Monday, June 22, 2009

The Happening (not the M. Night Shyamalan one)

Ah, 1967, when no subculture was too obscure to be exploited. I give you... The Happening.

This should not be confused with the M. Night Shyamalan movie by the same name. It should also not be confused with an actual "Happening", which in the 1960s was a weird art experience thing where people would show up at a place and hang out with no real plan. It was sort of like flash mobs are now, I think. When you hear Austin Powers (or the character in Beyond the Valley of the Dolls from whom Mike Myers borrowed the line) say "It's my happening, baby, and it freaks me out!" that's what they're talking about. A Happening.

But there is no Happening in The Happening. It starts with a big drug orgy, then four listless characters escape from the police and accidentally kidnap a mob boss. Actually, he kind of kidnaps himself. He's a take-charge kind of guy. Then no one pays the ransom, so he raises it. Which is not the way it's supposed to work. Normally the hostage just sits there tied to a chair or something. Anyway, it ends on kind of a nihilistic, existential note, the way movies in the sixties often did. You should see Dirty Mary Crazy Larry, for example.

The novelization does its best to make the random events interesting. But there's only so much you can do with characters like this. Practically as soon as the four protagonists have met, on page 13, this happens:

Full sunlight had turned Sandy cynical.

"He's a cheap hustler who wants to be legit," she said.

Without taking his right hand from the wheel, Taurus swung his left in a half circle and backhanded Sandy hard and full in the face.

Classy, eh? And Taurus is one of the heroes of this little epic. So's Sandy, who a few pages later has the most memorable line in the book (or, I suspect, the movie):

"Hit me again," she suggested. "A real wham. Maybe I'd feel something anyway, hey Taurus?"

Yeesh. People in low-budget movies in the sixties were serious weirdoes if you ask me. Anyway, Sandy's the only real reason anyone remembers this movie even exists, because here's a picture from the back cover:

That's Faye Dunaway in her first starring role. Later that year, she'd also appear in Bonnie and Clyde, which is a much better movie about directionless clowns committing crimes.

Monday, June 1, 2009

Santa Claus Conquers the Martians

I've got almost ninety movie novelizations, you know. But I've been trying to decide how quickly to spool them out. So here's the plan, for now: every Monday, a new post about a movie novelization. Other posts to appear at random.

Now, with that out of the way, check this out!

The movie came out in 1964. The novelization came out in 2005, and I don't think it's even authorized. As far as I can tell, the movie might be public domain at this point. So why would you write a novelization of a terrible movie from forty years ago?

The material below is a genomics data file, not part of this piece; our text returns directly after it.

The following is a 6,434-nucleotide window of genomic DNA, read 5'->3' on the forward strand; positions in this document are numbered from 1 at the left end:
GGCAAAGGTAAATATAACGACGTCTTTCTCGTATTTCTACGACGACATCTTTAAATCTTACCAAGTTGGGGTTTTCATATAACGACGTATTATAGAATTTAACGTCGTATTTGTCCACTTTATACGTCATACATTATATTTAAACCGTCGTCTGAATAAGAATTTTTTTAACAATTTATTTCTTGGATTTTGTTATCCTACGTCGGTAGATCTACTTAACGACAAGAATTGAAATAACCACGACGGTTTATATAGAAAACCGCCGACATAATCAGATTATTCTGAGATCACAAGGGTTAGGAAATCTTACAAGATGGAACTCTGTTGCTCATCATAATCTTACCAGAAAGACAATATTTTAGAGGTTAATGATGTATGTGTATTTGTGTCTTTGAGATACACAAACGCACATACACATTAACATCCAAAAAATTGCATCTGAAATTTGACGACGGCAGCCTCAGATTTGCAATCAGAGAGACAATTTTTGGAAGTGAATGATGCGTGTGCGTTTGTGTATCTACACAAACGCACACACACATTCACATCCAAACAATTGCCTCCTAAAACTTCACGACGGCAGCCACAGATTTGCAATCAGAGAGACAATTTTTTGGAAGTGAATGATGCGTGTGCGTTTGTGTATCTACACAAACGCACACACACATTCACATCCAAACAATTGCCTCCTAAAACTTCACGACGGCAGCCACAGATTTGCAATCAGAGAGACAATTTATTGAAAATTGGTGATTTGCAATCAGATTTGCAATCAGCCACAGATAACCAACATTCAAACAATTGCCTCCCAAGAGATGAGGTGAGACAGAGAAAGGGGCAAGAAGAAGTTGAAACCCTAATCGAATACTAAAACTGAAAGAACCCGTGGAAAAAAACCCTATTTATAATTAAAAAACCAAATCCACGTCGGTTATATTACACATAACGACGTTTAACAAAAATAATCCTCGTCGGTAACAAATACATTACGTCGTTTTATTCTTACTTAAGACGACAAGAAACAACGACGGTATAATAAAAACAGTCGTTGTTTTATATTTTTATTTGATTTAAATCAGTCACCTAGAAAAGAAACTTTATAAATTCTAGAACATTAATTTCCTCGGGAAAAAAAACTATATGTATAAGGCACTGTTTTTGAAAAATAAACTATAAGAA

Well, this is one of those movies that's mysteriously beloved. It was on Mystery Science Theater 3000 (and also Cinematic Titanic, which I still think was an odd choice) and appeared in one of those Golden Turkeys books. It's got defiantly weird acting, especially from Dropo. And it's got a very young Pia Zadora, which makes this one of the best movies she ever did.

The novelization is by someone who knows how bad the movie is. It's told in the voice of Girmar (Pia's character) and is full of things like this (after someone has told an excruciatingly unfunny joke about a "Martianmallow":

By the way, that Martianmallow joke ended up sweeping Mars. I mean really sweeping. And it spawned a movement. Within a year after the completion of the Santa Claus incident, Martian jokes were all the self-deprecating rage on my planet.

Not that they were any funnier than Martianmallows.

Or, take Dropo. Please. (classic!) Here's part of the description of the scene where Dropo puts on Santa's spare outfit:

The heavy red coat was next. He slid his arms into the sleeves without removing his eyes from the mirror. Could this be the same Dropo who, in the fractal school yearbook mind chip, was voted Most Likely to Cause an Unwanted Disruption? Yes, it was. And soon things were going to be very, very different.

So although the book is supposedly narrated by Girmar, the narrator seems to share the audience's exasperation with Dropo. And his antics. It's a little meta, especially at the end, when she complains about Pia Zadora's wooden portrayal of, um, herself.

Another fascinating element to this book is that it includes a DVD for the movie that it's novelizing. You don't see that too often!